Bad news from Beijing

Capital flight, at a rate of about $100 billion a month, threatens to deplete China’s hoard of $3.23 trillion in foreign exchange reserves in a couple of years.

Written by Minxin Pei | Published:March 21, 2016 12:00 am
In slightly more than a month, its main stock market index (the Shanghai Stock Exchange) has fallen more than 20 per cent. In slightly more than a month, its main stock market index (the Shanghai Stock Exchange) has fallen more than 20 per cent.

The year of the monkey did not start auspiciously for Beijing. In slightly more than a month, its main stock market index (the Shanghai Stock Exchange) has fallen more than 20 per cent. The Chinese currency renminbi is losing value. Capital flight, at a rate of about $100 billion a month, threatens to deplete China’s hoard of $3.23 trillion in foreign exchange reserves in a couple of years.

Among the factors responsible for China’s economic woes, the most important ones are domestic. Cyclically, the Chinese economy has just experienced one of the world’s largest credit bubbles. The massive creation of credit since 2008 took China’s debt-to-GDP ratio from 125 per cent in 2008 to around 280 per cent. Based on data provided by the Bank of International Settlements (BIS), non-financial private-sector debt as of mid-2015 was 200 per cent of GDP. If one adds sovereign debt (about 40 per cent of GDP) and local government debt (another 30 per cent of GDP, according to Beijing’s estimate in early 2015), China’s total debt-to-GDP is at least 270 per cent, making China the most highly indebted emerging market economy.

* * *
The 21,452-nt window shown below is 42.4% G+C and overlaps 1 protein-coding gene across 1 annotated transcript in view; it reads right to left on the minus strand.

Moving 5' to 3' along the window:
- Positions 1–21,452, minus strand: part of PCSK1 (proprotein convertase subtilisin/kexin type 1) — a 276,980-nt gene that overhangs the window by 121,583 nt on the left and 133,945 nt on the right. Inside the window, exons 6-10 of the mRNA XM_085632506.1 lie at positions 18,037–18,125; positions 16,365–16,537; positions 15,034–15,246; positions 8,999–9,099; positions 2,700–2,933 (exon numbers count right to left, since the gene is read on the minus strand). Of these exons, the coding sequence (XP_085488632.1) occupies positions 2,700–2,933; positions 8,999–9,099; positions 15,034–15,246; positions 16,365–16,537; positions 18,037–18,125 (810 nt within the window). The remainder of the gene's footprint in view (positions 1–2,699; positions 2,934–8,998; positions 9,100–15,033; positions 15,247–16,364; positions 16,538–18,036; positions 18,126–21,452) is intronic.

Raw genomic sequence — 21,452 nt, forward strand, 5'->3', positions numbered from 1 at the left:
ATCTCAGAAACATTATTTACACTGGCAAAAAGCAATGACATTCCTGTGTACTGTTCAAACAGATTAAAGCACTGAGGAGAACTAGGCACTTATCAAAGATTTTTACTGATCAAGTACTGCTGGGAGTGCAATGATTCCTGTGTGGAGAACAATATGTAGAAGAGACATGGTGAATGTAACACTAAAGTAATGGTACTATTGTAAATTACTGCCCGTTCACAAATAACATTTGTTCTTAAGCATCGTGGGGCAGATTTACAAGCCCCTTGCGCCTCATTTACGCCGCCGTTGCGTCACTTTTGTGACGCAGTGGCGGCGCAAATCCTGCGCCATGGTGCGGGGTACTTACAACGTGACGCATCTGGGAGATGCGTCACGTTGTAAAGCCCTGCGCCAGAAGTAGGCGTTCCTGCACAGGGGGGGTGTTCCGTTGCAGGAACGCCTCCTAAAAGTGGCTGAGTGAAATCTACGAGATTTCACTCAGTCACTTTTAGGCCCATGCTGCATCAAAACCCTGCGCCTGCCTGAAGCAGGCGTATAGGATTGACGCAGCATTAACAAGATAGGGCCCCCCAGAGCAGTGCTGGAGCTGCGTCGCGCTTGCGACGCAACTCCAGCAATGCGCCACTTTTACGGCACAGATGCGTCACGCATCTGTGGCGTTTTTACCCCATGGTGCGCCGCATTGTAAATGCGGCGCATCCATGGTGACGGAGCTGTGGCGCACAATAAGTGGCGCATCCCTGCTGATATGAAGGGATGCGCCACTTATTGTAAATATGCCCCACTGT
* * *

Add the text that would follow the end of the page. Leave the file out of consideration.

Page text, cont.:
Had China used its capital more efficiently during its debt binge, the country would not have been in its current
plight. But like all other countries that gorged on credit during boom, China wasted a substantial chunk of its capital by shovelling investments into real estate, coal mines, infrastructure, steel mills, automobile plants and other capital-intensive industries. The consequence is costly. A colossal real-estate bubble has left ghost cities around the country while massive investment has created overcapacity in most manufacturing sectors at a time when domestic and external demands are both falling.

In a brutal struggle for survival, Chinese firms are engaged in price wars, underselling each other and creating a vicious cycle in which over-indebted zombie firms destroy the profitability of healthier companies. In most countries, a credit bubble of this magnitude alone should be enough to sink the economy. In the Chinese case, its cyclical downturn has been worsened by its longstanding structural imbalances. With investment accounting for nearly 50 per cent of GDP and household consumption under 40 per cent, even a slight decrease in investment activities, traditionally the engine of growth, can have disproportionate repercussions.

Since persistent over-investment has destroyed the return on capital, Chinese firms can no longer afford to pour good money down a rabbit hole. As a result, falling investment is causing the whole economy to stall (investment ratio declined from 48 to 46 per cent of GDP from 2013 to 2014). Bad as it seems, the Chinese economy has yet to bottom out. Most of the painful restructuring has not occurred. Zombie firms are still kept alive by bank loans.  Their inevitable demise will lead to higher unemployment and a considerable rise in non-performing loans. GDP growth